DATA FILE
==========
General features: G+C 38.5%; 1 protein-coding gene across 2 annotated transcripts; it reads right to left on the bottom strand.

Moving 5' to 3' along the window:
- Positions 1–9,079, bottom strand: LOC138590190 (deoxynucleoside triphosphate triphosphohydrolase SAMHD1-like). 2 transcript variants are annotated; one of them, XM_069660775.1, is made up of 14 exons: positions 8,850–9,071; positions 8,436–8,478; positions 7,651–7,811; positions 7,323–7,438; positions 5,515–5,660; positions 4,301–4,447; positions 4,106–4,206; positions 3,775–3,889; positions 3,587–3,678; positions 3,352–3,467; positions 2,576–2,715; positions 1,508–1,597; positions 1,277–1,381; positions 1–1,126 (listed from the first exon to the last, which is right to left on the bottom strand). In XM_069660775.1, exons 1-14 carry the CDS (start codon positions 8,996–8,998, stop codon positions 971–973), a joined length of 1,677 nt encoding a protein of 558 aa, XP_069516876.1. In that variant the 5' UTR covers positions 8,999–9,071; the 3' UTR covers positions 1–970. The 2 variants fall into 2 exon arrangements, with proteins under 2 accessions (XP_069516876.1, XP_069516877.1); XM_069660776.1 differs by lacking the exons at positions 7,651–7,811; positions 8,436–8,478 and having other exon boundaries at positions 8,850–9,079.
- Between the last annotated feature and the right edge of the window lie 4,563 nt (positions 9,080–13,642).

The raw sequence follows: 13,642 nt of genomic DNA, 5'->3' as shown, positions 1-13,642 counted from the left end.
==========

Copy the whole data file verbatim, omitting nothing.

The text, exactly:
General features: G+C 38.5%; 1 protein-coding gene across 2 annotated transcripts; it reads right to left on the bottom strand.

Moving 5' to 3' along the window:
- Positions 1–9,079, bottom strand: LOC138590190 (deoxynucleoside triphosphate triphosphohydrolase SAMHD1-like). 2 transcript variants are annotated; one of them, XM_069660775.1, is made up of 14 exons: positions 8,850–9,071; positions 8,436–8,478; positions 7,651–7,811; positions 7,323–7,438; positions 5,515–5,660; positions 4,301–4,447; positions 4,106–4,206; positions 3,775–3,889; positions 3,587–3,678; positions 3,352–3,467; positions 2,576–2,715; positions 1,508–1,597; positions 1,277–1,381; positions 1–1,126 (listed from the first exon to the last, which is right to left on the bottom strand). In XM_069660775.1, exons 1-14 carry the CDS (start codon positions 8,996–8,998, stop codon positions 971–973), a joined length of 1,677 nt encoding a protein of 558 aa, XP_069516876.1. In that variant the 5' UTR covers positions 8,999–9,071; the 3' UTR covers positions 1–970. The 2 variants fall into 2 exon arrangements, with proteins under 2 accessions (XP_069516876.1, XP_069516877.1); XM_069660776.1 differs by lacking the exons at positions 7,651–7,811; positions 8,436–8,478 and having other exon boundaries at positions 8,850–9,079.
- Between the last annotated feature and the right edge of the window lie 4,563 nt (positions 9,080–13,642).

The raw sequence follows: 13,642 nt of genomic DNA, 5'->3' as shown, positions 1-13,642 counted from the left end.